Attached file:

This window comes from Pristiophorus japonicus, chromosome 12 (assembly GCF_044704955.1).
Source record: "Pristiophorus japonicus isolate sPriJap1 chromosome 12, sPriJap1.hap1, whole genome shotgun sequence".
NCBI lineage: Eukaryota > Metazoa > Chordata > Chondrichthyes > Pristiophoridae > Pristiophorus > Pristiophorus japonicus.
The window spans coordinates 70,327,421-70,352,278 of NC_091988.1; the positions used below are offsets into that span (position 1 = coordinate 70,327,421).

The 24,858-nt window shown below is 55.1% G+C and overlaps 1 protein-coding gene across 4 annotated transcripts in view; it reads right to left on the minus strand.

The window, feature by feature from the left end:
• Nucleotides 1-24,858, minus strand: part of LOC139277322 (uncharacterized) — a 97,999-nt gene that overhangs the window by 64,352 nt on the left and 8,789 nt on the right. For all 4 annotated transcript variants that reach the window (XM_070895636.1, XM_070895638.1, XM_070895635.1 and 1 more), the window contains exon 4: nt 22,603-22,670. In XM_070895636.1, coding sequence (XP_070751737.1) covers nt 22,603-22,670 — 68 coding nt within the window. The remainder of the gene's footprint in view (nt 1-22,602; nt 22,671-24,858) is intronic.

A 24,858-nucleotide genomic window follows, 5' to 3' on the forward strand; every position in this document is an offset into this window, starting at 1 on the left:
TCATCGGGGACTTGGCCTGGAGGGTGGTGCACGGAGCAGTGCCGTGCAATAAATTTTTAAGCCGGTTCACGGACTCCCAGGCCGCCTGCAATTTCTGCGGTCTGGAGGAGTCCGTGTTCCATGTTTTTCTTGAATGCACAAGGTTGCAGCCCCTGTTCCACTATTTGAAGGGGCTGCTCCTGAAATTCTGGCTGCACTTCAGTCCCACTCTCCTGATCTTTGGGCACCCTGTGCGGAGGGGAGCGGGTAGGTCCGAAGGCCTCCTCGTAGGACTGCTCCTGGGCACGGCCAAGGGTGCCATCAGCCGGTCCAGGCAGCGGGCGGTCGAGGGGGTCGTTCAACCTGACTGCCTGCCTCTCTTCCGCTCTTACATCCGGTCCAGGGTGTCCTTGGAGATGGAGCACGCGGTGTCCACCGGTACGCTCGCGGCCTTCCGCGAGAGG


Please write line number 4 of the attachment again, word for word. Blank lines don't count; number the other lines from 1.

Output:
The window spans coordinates 70,327,421-70,352,278 of NC_091988.1; the positions used below are offsets into that span (position 1 = coordinate 70,327,421).